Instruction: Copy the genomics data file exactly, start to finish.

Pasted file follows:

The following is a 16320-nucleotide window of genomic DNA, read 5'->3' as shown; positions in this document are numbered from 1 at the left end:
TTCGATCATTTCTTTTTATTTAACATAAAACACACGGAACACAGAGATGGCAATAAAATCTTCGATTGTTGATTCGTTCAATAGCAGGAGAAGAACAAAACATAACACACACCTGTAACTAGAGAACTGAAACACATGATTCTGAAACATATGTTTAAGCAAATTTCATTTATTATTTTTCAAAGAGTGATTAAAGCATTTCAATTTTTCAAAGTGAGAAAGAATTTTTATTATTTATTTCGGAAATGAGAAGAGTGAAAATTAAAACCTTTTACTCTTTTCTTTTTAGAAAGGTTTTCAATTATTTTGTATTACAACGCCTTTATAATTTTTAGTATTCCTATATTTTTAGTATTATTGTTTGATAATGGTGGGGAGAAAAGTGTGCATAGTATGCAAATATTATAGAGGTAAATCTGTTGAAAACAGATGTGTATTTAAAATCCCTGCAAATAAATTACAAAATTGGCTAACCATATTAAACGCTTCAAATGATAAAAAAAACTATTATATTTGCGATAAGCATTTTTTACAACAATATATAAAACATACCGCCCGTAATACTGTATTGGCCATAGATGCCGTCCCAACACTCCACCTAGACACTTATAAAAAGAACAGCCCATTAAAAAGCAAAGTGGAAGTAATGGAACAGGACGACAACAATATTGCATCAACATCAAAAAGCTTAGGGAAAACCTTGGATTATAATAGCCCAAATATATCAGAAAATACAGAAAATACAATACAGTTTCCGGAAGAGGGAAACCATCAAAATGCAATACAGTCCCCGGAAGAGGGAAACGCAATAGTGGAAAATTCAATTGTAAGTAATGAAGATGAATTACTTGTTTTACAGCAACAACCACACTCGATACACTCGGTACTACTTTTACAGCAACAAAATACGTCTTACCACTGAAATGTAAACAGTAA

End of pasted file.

The following is a 16320-nucleotide window of genomic DNA, read 5'->3' as shown; positions in this document are numbered from 1 at the left end:
TTCGATCATTTCTTTTTATTTAACATAAAACACACGGAACACAGAGATGGCAATAAAATCTTCGATTGTTGATTCGTTCAATAGCAGGAGAAGAACAAAACATAACACACACCTGTAACTAGAGAACTGAAACACATGATTCTGAAACATATGTTTAAGCAAATTTCATTTATTATTTTTCAAAGAGTGATTAAAGCATTTCAATTTTTCAAAGTGAGAAAGAATTTTTATTATTTATTTCGGAAATGAGAAGAGTGAAAATTAAAACCTTTTACTCTTTTCTTTTTAGAAAGGTTTTCAATTATTTTGTATTACAACGCCTTTATAATTTTTAGTATTCCTATATTTTTAGTATTATTGTTTGATAATGGTGGGGAGAAAAGTGTGCATAGTATGCAAATATTATAGAGGTAAATCTGTTGAAAACAGATGTGTATTTAAAATCCCTGCAAATAAATTACAAAATTGGCTAACCATATTAAACGCTTCAAATGATAAAAAAAACTATTATATTTGCGATAAGCATTTTTTACAACAATATATAAAACATACCGCCCGTAATACTGTATTGGCCATAGATGCCGTCCCAACACTCCACCTAGACACTTATAAAAAGAACAGCCCATTAAAAAGCAAAGTGGAAGTAATGGAACAGGACGACAACAATATTGCATCAACATCAAAAAGCTTAGGGAAAACCTTGGATTATAATAGCCCAAATATATCAGAAAATACAGAAAATACAATACAGTTTCCGGAAGAGGGAAACCATCAAAATGCAATACAGTCCCCGGAAGAGGGAAACGCAATAGTGGAAAATTCAATTGTAAGTAATGAAGATGAATTACTTGTTTTACAGCAACAACCACACTCGATACACTCGGTACTACTTTTACAGCAACAAAATACGTCTTACCACTGAAATGTAAACAGTAA